Published Jul 30, 2009
So here's my deal. I am just finishing up Psychology & Sociology this Summer(Boy was it tough). They are my first two classes towards a degree in nursing. I also am scheduled to start a CNA program on August 11th - In two weeks.
The problem I am facing is I am confused about which way to go. My original plan was to just do my pre-reqs, finish by next summer, and start the RN program next fall. But the thing that is killing me as a Los Angeles resident is $Money$. I can't afford to work as a CNA for $9, 10, or 11 bucks an hour, pay rent,pay car payment, cell phone payment, etc.. and go to school full time for 2 1/2 years. So I am thinking of going the route of LVN, and then directly to the ADN or BSN - RN program, after I finish my LVN.
The thing with this is, I have been reading here that LVN/LPNs as new grads are having a horrible time finding work in Los Angeles. I hear that all hospitals, and LTC facilities are asking for 1 year experience. I also hear that hospitals are fazing out LVN/LPNs.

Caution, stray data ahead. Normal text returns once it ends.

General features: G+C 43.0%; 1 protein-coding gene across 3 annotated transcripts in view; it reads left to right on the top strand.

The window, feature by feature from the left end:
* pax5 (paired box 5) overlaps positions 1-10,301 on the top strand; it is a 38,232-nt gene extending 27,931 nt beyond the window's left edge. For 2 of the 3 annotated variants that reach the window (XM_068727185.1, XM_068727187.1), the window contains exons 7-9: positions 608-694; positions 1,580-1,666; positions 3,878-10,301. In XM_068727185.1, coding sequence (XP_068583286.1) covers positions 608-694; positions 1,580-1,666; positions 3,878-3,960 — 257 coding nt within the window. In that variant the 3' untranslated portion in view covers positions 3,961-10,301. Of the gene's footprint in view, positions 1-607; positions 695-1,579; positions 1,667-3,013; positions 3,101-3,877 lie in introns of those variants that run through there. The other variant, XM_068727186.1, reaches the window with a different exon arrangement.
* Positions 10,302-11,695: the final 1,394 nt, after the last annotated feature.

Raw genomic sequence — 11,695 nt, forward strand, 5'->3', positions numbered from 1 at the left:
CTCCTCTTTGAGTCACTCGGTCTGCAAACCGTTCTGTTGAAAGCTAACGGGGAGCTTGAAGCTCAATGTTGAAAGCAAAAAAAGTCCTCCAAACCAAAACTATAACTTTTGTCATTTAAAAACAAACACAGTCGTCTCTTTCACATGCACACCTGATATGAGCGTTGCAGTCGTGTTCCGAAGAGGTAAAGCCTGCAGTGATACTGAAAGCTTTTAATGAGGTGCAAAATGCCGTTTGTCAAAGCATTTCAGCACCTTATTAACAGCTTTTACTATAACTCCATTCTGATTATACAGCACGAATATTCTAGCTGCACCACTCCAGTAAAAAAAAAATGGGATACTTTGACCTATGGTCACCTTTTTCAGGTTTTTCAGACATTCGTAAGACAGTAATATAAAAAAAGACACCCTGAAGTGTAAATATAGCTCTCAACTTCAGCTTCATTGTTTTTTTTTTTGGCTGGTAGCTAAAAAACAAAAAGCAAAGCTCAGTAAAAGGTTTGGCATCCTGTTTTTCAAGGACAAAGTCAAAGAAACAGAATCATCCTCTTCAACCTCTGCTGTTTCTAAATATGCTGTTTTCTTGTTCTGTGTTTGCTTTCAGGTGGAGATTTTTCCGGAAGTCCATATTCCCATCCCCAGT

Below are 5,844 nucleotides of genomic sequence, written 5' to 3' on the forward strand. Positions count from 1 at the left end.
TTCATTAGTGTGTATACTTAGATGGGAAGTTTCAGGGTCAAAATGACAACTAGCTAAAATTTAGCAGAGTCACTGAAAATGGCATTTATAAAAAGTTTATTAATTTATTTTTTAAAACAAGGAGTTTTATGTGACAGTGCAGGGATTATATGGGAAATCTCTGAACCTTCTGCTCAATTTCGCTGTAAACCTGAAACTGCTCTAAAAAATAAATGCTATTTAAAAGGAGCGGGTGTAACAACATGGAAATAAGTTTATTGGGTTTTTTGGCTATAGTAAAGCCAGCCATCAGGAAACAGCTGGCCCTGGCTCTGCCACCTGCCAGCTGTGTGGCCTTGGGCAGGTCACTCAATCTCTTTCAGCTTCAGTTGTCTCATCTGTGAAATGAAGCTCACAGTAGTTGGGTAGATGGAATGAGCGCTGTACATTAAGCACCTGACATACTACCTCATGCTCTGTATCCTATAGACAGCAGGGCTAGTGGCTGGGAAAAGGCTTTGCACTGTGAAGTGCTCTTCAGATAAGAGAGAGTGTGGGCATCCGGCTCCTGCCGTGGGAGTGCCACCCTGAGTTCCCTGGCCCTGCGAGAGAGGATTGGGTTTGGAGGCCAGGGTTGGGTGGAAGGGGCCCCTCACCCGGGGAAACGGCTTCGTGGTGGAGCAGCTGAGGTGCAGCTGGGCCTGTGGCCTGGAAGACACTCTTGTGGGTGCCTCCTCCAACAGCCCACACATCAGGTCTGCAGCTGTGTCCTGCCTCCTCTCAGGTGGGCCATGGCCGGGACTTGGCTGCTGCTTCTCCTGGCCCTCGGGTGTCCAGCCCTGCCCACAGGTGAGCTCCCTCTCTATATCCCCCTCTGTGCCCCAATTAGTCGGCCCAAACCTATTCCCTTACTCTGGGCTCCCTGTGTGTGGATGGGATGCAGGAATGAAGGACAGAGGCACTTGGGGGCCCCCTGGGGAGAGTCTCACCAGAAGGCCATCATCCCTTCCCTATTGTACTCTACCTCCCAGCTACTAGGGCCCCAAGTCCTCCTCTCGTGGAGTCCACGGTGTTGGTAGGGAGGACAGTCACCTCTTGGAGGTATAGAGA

For me the idea seems pretty logical to be making enough money to get by independntly. I might be eating spam and cup of noddles everyday, but knowing my bills are paid until I can finish my RN program is all I want. I can't do the CNA or CHHA thing for the next 2 to 3 years. Or could me working in a LTC facility or hospital as a CNA/patient care tech be beneficial to me If I go the LVN route?
Can anyone advise me on which way I should go? I have to pick my Fall classes, so I need to make a decision soon. I'd like to hear from LVNs, and RNs. I am open to all responses.
Thank you all!
What have you been doing to support yourself up until this point?
Good question! I have been unemployed, with small odd jobs, since August of 2007. So I have supported myself through those jobs, a small savings, and unemployment. Prior to unemployment, I worked in the real estate industry.
kimmie4476, ASN, RN
Is your LVN program a certificate program or a step of the nursing program? (mine after two semesters of the RN program you can take your LPN) If it is a certificate program, maybe do that. I have just finished my RN classes after working as an LPN for the last 2 years, and I must say that it has helped with my RN studies as I have seen a lot of the conditions (I work at a hospital). TO get "in" as an LPN, you need to get a foot in the door probably by getting your CNA first and as they see that you are smart and a hard worker, you might have a better chance of getting a job there with your LPN. Whatever you do, finish your prereqs before entering an RN program.
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